I built a little model to help do some what-if analysis around this question.  You can download it here.

r40-1

In our example, we’ve got a 5 year-old, $30M ARR SaaS company planning the next five years of its evolution, hopefully with an IPO in year 8 or 9.  The driver cells (orange) define how fast you want to grow and what you want your Rule of 40 glideslope to be.  Everything else is calculated.  At the bottom we have an overall efficiency analysis:  in each year how much more are we spending than the previous year, how much more revenue do we expect to get, and what’s the ratio between the two (i.e., which works like kind of an incremental revenue CAC).  As we improve the Rule of 40 score you can see that we need to improve efficiency by spending less for each incremental dollar of revenue.  You can use this as a sanity check on your results as we’ll see in a minute.

Let me demonstrate why I predict that 9 out 10 ten CFOs will love this modeling approach.  Let’s look at every CFO’s nightmare scenario.  Think:  “we can’t really control revenues but we can control expenses so my wake up in the middle of the night sweating outcome is that we build expenses per the plan and miss the revenues.”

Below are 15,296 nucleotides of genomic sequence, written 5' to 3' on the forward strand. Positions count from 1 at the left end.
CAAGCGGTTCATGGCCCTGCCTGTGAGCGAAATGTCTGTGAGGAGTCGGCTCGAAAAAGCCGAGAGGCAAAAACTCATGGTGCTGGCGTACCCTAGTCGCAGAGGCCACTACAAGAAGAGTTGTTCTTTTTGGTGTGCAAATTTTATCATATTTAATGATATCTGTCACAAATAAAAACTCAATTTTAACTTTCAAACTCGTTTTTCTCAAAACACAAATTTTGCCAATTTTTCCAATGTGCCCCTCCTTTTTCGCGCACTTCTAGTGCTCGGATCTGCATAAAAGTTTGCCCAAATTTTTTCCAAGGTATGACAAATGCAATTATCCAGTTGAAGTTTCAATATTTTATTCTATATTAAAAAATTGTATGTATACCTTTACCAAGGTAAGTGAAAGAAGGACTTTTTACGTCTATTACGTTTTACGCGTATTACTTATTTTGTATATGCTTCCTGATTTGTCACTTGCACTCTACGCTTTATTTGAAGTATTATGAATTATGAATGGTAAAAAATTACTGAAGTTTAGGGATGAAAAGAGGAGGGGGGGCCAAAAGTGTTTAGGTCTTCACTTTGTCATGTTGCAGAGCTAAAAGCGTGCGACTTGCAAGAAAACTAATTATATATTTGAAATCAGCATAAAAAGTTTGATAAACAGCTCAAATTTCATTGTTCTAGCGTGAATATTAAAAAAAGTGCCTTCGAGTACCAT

r40-2

In the above (CFO nightmare) scenario, we hold expenses constant with the original plan and come in considerably lighter on revenue.  The drives us miles off our desired Rule of 40 glideslope (see red cells).  We end up needing to fund $42.4M more in operating losses than the original plan, all to generate a company that’s $30.5M smaller in revenue and generating much larger losses.  It’s no wonder why CFOs worry about this.  They should.

What would the CFO really like?  A Rule-of-40-driven autopilot.

As in, let’s agree to a Rule of 40 glideslope and then if revenues come up short, we have all pre-agreed to adjust expenses to fall in line with the new, reduced revenues and the desired Rule of 40 score.

r40-3